How a website made young Estonians talk about sex

How do I know if I’m pregnant? Is this the right size? With 40 counsellors and 1500 unique questions annually, a web based counselling clinic breaks taboos in Estonia.


In an old wooden house in the middle of Tallinn, you find Estonia’s best known sexual counselling clinic, run by the foundation Eesti Seksuaaltervise Liit. With financial support from the Norway Grants, the clinic's website has been given a makeover.

Read my lips! The Estonian website has an important message: “Speak out your pain. There is help. There is no justification for sexual violence!"


“Approximately 50 youths visit us on a weekly basis; however, our main goal is to assist people through our web services. Every month there are around 25 000 unique online users, searching for information about sex and asking questions,” says project manager Marko Nummert.


Sex, love and depression

I had unprotected sex - should I get tested? How do I know if I am pregnant? What are the symptoms of HIV? The most typical questions are about sex, relationships and depression. Lately there have also been questions concerning sexual abuse and domestic violence,” says Kerli Hannus, counsellor and project coordinator.

During the past five years Kerli has gained much experience in how to reply to different questions from various age groups. She taps quickly at the keyboard - two new questions have popped up in her mailbox the past hour.

“We provide thorough answers; if I do not have the right competence, I forward the questions to our therapists, midwives, doctors, or psychologists - depending on the subject,” says Kerli.


Boys and girls

The web-service was recently reorganized, with a stronger focus on preventing sexual transmitted diseases (STDs) and teenage pregnancies. In a new modern database users are now able to find pre-set answers to common questions.

 “If there is specific information they can’t find, a specialist replies with a personal and customized answer. In general, boys age 13/14 have questions regarding their genitals, while the girls are more concerned about emotions and menstruation,” says Kerli.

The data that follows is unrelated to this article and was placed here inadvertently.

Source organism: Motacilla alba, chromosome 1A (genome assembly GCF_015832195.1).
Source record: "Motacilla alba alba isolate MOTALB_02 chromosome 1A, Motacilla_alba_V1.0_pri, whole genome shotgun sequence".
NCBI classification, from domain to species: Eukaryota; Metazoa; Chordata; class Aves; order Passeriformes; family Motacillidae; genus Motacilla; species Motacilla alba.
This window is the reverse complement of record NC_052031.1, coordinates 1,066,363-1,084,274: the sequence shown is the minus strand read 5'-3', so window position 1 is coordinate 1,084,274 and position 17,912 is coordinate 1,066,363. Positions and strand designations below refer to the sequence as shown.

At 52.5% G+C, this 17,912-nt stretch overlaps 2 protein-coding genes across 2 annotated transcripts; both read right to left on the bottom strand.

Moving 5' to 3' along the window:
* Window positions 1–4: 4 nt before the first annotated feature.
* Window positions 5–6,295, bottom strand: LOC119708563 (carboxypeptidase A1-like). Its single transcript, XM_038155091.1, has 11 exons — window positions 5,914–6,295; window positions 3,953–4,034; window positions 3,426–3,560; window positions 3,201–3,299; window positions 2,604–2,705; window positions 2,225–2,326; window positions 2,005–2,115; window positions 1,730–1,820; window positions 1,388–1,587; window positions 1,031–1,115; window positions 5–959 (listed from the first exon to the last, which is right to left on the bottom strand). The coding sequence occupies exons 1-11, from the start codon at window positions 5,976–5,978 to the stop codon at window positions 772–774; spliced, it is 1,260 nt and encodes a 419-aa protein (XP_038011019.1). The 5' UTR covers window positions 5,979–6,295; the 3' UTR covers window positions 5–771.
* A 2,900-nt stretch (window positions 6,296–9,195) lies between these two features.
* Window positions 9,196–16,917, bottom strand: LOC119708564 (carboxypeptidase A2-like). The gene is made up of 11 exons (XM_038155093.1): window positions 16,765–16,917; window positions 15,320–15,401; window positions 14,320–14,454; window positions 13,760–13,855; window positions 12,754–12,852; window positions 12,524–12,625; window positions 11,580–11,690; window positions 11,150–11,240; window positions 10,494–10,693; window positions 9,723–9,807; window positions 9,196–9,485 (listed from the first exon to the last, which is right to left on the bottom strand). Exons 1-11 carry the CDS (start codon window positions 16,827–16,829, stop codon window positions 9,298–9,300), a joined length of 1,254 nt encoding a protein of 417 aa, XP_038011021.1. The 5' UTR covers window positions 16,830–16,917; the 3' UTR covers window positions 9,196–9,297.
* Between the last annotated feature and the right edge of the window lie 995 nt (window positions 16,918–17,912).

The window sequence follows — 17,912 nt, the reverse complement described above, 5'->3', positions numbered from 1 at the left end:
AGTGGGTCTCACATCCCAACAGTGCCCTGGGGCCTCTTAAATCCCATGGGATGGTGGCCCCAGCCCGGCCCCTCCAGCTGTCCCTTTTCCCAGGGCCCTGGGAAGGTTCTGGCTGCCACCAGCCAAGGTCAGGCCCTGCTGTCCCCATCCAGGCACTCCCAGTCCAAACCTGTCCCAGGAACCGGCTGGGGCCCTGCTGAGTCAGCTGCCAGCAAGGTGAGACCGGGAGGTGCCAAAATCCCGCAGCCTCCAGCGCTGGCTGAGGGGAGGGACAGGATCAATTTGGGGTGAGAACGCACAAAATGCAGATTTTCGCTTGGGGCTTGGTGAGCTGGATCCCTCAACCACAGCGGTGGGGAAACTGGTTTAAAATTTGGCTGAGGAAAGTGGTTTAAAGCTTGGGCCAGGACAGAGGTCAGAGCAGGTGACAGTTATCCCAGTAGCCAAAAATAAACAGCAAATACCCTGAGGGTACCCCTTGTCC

Questions are popping up at the new web-portal. Counselor Kerli Hannus (left) and Marko Nummert, head of the sexual health center. Photo Credit: Maria Knoph Vigsnaes/FMO


The web-counselling project is part of a programme to improve public health and reduce health inequalities in Estonia.


Highest HIV-rate in the EU

While STD-diseases in Estonia are decreasing among youths, Estonia is one of the countries in Europe with the highest HIV rate: more than 9000 people out of 1.2 million inhabitants are HIV-positive.

“Five years ago STD-diseases were increasing dramatically in Estonia, so we are happy to see a decrease. However, there were 229 new HIV-positive in 2016, and 270 in 2015, and it’s increasing among heterosexuals in their 30s,” says Marko.

Kerli’s impression is that youths are more aware and worried about sexual diseases than adults.

“Some are worried that they have a STD despite not having had sex. Recently, people have started sending me pictures of their genitals to be diagnosed, however, we always encourage them to seek a doctor,” says Kerli.

She often receive messages of concerns that are outside her field of competence.

“Sometimes we are contacted by people who threaten to commit suicide. In such cases the psychologist always invites them to come to counselling. Last week a grandma contacted me because she suspected that her grandchildren were sexually abused by their stepfather. We had to act and handed the concern over to the police,” says Kerli. 


"Regarded as taboo"

As the leading organisation on sexual health in Estonia the center is also responsible for sexual health education in schools.

“We have given 120 lectures about sexual health, in Tallinn. The biggest challenge is to reach out to the Russian-speaking population of Estonia (33 percent). It´s harder to get access to their schools as many represent strong orthodox traditions where the theme sexuality is regarded as a taboo,” says Marko.

One of the walls inside the counseling centre is covered with photos. Photo credit: Maria Knoph Vigsnaes/FMO


“It’s easier to ask intimate questions through a web portal than in person, - it’s free, private, and anonymous. There has also been a development in trust; in the beginning people always wrote anonymously, now more are signing with their full name,” says Kerli.

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